When he left home, my husband kept it functioning so that he, too, could take joy rides around town. It also served as a transport for fermenting wine from a nearby vineyard. Now that it may be up for sale, I wanted to capture its classic and unique character. Although originally blue, time has taken its toll on the body. I was fascinated by the many colors of the rusted metal while painting this one. What fun!

 

Teatime Pleasure

‘Jo’s Teacup’   20″x 20″
Oil on canvas – September 26, 2017

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This painting is a tribute to my mother-in-law, Josephine. Although we were very different from one another, we always came together over a cup of tea. I learned much about her during those shared afternoon “teatime” conversations and was honored to inherit over fifty unique teacups from her collection.

Tree Shadows

‘Duckweed Pond’   16″x 16″
Oil on panel –  September 7, 2017

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This pond is a favorite place to stop on my regular bicycle rides through a nearby forest preserve. It seems to always be changing. Sometimes the water is clear and reflective; at others, the entire surface is covered in duckweed. Its intrigue is enhanced with the changing seasons and different times of day.

I had a strong vision in my mind for this painting. The blue shadows on the lime-green duckweed were graphic and abstract. It reminded me of an M.C. Escher painting in that there is the surface of the water, the shadows of the trees on that surface and then foreground and background vegetation.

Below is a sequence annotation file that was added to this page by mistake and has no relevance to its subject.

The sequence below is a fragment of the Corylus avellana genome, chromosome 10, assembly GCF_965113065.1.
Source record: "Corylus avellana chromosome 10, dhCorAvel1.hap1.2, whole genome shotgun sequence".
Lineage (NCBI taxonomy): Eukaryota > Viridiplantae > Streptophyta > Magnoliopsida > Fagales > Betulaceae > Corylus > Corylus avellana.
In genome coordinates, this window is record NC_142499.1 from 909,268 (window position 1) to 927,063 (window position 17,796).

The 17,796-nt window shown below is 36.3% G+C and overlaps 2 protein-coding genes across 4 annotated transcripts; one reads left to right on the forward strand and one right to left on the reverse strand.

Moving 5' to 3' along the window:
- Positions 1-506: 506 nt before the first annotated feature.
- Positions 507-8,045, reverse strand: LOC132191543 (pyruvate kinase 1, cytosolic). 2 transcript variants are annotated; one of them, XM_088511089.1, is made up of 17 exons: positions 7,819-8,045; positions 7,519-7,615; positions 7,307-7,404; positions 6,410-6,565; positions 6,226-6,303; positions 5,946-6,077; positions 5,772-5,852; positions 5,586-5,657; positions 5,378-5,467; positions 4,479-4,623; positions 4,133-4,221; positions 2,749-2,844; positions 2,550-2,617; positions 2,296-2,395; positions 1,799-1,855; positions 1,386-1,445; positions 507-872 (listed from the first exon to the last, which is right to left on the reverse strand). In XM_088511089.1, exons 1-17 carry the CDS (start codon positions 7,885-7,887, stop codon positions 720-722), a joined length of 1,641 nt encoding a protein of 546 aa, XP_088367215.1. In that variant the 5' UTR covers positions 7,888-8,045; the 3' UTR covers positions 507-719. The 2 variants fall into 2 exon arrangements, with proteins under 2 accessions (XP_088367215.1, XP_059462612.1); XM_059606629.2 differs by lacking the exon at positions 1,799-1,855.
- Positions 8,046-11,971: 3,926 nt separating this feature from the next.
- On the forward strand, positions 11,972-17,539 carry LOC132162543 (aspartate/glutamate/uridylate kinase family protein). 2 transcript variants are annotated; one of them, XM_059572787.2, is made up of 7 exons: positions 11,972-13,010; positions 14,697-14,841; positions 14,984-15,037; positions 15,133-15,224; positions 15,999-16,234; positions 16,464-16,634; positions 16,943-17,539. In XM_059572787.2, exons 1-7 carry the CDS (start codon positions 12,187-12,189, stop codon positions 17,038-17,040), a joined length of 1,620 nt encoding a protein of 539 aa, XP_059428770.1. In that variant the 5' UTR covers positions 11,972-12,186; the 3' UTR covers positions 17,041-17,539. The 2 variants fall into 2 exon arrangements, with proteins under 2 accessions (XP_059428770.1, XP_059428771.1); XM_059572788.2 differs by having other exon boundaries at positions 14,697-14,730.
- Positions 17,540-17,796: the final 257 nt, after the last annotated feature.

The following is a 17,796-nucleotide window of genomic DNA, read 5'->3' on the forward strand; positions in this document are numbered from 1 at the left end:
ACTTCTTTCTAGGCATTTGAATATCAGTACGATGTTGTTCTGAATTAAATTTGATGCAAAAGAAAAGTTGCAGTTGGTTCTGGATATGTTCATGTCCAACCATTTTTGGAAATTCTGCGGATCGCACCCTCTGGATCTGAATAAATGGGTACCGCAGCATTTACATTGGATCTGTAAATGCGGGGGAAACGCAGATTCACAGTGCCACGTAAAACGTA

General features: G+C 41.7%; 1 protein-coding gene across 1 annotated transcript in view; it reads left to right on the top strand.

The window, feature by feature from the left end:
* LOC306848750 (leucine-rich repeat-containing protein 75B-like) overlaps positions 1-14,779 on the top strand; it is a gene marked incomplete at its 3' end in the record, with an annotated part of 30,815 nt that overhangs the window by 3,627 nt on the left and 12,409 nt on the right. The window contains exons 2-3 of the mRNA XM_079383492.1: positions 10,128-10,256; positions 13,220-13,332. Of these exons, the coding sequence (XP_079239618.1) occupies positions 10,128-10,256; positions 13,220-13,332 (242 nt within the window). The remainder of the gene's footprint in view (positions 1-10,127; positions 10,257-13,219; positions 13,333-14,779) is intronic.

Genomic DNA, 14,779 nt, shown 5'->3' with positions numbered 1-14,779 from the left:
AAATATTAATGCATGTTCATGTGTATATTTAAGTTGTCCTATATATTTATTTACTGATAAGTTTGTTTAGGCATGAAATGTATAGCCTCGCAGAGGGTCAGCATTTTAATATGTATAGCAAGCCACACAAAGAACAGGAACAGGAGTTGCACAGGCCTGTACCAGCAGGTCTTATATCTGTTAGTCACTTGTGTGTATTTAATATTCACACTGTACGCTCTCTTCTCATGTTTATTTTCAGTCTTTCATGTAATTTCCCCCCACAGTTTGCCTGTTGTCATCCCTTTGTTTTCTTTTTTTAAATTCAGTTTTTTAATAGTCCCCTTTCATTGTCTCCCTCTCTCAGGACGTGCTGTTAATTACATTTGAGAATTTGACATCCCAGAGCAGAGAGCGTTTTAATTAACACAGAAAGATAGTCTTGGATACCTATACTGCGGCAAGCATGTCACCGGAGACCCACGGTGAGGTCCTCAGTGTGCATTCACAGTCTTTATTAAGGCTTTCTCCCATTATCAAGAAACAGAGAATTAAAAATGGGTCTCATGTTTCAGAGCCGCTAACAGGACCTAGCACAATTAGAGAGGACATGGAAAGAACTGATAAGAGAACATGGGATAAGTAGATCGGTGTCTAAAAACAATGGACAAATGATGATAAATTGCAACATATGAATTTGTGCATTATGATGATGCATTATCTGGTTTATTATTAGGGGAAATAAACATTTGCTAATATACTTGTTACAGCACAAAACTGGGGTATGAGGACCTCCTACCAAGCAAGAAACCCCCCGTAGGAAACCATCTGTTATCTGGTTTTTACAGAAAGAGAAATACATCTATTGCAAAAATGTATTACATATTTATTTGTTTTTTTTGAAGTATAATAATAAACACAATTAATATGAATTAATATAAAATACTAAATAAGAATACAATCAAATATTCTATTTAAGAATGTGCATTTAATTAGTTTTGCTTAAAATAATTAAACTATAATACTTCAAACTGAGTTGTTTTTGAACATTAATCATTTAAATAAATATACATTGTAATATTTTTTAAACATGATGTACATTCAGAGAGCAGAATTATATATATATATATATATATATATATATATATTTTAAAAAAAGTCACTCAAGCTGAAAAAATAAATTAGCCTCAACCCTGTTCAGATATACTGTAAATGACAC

Sky and Land

‘Wisconsin Expanse’   12″x 9″
Oil on panel – August 23, 2017

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It’s just sky and land, but what an astounding sky and what expansive land! Our drive through Wisconsin a couple of summers ago left a lasting impression on me. The clouds were dramatic as they cast massive shadows on the gently sloped land below. It inspired me to cherish the abundance of our earth.

Grown Up Color Play

‘Veined Glory’   10″x 10″
Oil on panel – July 28, 2017

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I got gloriously lost in the undulating shapes and brilliant complementary colors of these coleus leaves—just put on some good music and played with paint—pure joy!